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Describe the mechanism of action of local anesthetics.
Local anesthetics produce conduction blockade of neural impulses by impairing propagation of the action potential in axons. They interact directly with sodium (Na+) channels in nerve membranes and inhibit the passage of Na+. This does not alter the resting transmembrane potential or threshold potential, but it slows the rate of depolarization such that the threshold potential is not reached and an action potential is not propagated. However, the exact mechanism of how these drugs inhibit Na+ ion influx is still unknown.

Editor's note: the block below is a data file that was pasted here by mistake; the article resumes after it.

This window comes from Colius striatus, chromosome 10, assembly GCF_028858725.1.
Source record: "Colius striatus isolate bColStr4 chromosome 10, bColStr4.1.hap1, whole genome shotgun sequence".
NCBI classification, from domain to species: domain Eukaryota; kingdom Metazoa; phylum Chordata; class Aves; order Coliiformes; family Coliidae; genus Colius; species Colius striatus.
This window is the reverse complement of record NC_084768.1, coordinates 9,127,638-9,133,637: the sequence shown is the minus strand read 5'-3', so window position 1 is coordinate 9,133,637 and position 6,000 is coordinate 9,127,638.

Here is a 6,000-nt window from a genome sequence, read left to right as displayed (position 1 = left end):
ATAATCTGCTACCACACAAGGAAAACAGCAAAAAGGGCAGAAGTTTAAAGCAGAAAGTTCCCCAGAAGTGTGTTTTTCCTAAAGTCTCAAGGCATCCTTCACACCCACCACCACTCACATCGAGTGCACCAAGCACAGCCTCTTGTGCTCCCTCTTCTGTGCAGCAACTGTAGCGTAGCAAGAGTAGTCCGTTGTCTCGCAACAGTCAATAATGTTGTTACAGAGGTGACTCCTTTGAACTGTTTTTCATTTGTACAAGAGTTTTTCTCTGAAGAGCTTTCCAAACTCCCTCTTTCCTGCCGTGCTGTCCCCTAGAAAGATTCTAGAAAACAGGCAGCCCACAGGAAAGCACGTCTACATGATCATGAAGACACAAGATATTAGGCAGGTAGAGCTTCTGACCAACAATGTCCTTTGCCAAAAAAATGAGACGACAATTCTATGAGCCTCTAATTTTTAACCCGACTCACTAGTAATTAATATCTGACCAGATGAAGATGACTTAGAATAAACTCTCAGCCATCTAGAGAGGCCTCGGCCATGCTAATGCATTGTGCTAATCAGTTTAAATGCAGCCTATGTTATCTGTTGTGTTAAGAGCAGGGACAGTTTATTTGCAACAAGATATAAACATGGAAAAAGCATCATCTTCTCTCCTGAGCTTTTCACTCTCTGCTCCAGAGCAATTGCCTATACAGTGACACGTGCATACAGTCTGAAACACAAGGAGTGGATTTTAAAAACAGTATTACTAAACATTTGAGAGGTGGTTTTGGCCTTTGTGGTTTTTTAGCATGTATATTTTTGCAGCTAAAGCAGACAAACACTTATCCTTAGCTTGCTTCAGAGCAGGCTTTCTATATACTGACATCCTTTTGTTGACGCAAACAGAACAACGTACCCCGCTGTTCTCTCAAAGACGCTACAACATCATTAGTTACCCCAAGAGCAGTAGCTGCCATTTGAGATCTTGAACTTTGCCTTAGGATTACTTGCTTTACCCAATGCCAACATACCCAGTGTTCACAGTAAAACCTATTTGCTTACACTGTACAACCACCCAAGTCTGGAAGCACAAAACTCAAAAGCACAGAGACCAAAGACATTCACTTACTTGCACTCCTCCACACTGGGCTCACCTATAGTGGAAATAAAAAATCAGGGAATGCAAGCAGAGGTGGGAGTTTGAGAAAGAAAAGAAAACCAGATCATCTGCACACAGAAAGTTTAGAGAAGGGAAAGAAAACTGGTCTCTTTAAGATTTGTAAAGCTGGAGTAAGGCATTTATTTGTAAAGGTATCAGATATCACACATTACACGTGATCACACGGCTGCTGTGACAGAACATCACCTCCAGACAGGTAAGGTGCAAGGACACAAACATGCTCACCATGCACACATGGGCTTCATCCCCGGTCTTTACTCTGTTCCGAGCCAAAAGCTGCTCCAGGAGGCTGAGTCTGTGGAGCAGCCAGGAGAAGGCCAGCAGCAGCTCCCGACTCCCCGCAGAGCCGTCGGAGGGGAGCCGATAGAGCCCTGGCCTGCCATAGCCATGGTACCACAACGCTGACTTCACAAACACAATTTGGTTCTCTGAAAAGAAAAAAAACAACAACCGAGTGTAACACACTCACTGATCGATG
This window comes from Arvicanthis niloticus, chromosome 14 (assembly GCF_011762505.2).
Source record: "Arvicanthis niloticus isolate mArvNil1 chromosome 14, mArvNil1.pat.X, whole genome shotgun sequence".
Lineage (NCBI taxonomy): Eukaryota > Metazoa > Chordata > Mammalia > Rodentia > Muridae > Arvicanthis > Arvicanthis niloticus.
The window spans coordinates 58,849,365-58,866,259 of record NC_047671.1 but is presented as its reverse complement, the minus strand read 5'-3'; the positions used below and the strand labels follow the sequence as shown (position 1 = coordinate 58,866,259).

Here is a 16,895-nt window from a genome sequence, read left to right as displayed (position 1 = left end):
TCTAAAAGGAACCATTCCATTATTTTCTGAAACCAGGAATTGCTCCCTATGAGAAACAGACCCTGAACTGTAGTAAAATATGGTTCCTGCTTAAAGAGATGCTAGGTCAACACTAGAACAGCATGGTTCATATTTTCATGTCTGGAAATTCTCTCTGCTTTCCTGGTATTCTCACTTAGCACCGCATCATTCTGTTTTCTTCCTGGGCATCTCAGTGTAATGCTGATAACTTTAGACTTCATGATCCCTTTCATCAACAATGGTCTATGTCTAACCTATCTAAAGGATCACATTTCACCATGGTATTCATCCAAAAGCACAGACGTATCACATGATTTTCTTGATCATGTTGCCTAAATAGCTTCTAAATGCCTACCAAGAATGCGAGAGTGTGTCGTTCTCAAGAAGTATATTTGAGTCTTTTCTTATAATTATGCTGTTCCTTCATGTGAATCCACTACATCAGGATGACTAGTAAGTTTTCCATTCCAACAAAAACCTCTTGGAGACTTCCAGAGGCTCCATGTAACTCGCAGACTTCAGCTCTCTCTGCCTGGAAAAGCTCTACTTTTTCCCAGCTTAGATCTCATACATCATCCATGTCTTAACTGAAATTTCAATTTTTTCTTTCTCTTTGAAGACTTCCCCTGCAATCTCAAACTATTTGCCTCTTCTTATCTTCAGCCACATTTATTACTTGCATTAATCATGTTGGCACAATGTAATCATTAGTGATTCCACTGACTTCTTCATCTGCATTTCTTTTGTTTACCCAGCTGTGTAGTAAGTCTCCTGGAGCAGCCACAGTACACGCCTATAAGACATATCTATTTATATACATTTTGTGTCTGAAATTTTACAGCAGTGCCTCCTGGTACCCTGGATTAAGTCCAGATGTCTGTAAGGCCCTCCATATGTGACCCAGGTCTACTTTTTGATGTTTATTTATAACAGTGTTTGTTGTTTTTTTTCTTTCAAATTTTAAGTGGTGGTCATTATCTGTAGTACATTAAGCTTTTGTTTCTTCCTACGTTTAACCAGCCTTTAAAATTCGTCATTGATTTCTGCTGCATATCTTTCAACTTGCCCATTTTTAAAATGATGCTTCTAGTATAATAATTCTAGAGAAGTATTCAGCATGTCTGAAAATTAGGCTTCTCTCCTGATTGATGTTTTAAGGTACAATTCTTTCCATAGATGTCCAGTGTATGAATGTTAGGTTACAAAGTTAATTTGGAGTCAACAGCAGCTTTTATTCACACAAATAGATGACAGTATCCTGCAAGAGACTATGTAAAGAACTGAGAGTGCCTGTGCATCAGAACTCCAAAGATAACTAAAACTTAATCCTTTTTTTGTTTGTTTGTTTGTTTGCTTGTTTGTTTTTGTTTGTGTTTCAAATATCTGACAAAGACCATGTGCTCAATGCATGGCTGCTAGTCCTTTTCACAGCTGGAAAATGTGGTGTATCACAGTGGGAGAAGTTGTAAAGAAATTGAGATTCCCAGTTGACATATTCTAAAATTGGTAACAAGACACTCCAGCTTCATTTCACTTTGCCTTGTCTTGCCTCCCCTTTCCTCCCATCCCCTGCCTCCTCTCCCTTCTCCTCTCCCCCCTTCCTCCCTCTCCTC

Local anesthetic bases are marketed most often as water-soluble hydrochloride salts because they are otherwise poorly soluble in water. The pKa of the drug and the tissue pH determine the amount of drug that exists in solution as free base (lipid-soluble) or as positively charged cation (water-soluble) when injected into tissues. The free base form penetrates across the neural sheath and nerve membrane to reach the nerve axon, where the positively charged cation acts on the Na+ channel.
During onset and recovery from local-anesthetic-induced conduction blockade, some nerve fibers exist in a partially blocked state. Impulse transmission through these fibers is inhibited by repetitive stimulation, which fosters further local anesthetic binding to Na+ channels. This is known as use-dependent binding to Na+ channels. The clin-ically observed rates of onset and recovery from conduction blockade are primarily dependent on slow diffusion of local anesthetic molecules into and out of the nerve.
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